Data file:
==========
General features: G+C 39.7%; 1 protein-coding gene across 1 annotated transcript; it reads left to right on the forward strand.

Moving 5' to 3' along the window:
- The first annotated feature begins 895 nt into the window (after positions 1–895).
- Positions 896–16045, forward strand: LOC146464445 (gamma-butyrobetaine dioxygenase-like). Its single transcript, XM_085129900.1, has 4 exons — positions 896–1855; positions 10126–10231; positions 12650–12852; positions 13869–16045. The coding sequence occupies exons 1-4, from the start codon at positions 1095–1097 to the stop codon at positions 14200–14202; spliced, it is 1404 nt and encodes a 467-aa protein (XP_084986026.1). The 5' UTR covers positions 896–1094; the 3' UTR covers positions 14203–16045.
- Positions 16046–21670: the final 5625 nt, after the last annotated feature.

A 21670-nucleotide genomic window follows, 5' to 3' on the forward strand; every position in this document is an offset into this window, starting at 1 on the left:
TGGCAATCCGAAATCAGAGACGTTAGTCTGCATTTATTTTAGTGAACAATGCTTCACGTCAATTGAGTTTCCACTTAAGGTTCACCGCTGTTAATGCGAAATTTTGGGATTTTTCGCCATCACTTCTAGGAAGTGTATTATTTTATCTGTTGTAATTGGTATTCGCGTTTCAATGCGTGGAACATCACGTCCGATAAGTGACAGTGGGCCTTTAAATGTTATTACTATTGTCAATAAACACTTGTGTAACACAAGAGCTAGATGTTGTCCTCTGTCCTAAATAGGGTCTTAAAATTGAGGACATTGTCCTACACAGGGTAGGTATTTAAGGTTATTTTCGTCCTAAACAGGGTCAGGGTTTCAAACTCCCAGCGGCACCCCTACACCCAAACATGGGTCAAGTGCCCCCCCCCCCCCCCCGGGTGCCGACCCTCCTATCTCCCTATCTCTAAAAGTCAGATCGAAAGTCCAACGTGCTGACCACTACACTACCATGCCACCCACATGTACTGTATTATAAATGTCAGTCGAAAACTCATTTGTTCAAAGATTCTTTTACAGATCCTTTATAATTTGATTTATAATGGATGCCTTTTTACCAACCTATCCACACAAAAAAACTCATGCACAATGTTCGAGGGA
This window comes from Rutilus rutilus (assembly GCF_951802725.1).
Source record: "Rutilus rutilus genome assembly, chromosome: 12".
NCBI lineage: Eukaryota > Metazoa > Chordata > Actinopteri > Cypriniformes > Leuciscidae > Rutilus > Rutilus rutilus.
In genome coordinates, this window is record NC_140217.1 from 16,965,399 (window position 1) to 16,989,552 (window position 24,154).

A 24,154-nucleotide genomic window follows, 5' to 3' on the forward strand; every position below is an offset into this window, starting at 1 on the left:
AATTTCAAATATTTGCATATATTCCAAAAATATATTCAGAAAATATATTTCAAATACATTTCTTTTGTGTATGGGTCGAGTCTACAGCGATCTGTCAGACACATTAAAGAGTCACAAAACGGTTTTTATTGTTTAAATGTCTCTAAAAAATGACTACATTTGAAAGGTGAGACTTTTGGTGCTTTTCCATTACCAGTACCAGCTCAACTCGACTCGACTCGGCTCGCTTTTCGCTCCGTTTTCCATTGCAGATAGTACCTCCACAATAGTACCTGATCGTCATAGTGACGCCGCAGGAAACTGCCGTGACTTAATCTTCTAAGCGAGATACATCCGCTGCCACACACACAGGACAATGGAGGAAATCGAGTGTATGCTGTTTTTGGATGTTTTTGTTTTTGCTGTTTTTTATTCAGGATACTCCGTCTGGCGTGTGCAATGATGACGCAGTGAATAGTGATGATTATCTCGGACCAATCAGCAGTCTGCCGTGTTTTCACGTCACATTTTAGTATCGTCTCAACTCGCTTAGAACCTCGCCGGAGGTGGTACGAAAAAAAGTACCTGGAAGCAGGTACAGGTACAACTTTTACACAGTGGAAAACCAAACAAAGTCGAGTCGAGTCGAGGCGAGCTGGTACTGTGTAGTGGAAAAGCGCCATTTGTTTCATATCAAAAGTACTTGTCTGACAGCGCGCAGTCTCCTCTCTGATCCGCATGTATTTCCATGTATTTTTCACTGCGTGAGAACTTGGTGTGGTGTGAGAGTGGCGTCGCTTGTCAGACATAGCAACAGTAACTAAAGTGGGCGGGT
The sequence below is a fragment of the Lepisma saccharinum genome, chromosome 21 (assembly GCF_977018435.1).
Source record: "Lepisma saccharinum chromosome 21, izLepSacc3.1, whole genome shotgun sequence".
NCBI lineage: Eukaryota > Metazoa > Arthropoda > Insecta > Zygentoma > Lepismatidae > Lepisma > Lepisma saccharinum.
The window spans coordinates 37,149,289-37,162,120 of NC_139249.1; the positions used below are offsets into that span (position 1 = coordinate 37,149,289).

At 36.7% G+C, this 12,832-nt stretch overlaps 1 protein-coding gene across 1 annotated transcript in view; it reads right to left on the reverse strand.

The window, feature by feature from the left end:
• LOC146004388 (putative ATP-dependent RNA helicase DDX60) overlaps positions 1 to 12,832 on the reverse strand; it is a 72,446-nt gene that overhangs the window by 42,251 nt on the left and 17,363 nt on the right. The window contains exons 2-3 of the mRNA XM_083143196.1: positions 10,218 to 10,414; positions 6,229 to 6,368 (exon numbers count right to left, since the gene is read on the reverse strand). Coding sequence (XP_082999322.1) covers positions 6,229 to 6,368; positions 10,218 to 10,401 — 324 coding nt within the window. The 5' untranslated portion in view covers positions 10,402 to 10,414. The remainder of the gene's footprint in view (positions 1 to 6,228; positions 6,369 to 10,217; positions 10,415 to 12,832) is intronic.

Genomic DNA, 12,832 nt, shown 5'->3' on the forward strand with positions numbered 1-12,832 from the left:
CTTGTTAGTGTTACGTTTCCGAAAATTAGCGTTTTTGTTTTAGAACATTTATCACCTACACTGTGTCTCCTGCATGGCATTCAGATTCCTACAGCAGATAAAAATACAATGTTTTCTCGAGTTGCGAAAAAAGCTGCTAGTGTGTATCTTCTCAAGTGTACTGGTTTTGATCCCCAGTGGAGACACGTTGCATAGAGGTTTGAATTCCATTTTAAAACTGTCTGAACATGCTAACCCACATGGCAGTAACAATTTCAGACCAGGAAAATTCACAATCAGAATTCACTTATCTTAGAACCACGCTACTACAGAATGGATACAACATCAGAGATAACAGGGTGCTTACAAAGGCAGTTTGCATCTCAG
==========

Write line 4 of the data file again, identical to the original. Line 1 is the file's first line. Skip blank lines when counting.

- Positions 896–16045, forward strand: LOC146464445 (gamma-butyrobetaine dioxygenase-like). Its single transcript, XM_085129900.1, has 4 exons — positions 896–1855; positions 10126–10231; positions 12650–12852; positions 13869–16045. The coding sequence occupies exons 1-4, from the start codon at positions 1095–1097 to the stop codon at positions 14200–14202; spliced, it is 1404 nt and encodes a 467-aa protein (XP_084986026.1). The 5' UTR covers positions 896–1094; the 3' UTR covers positions 14203–16045.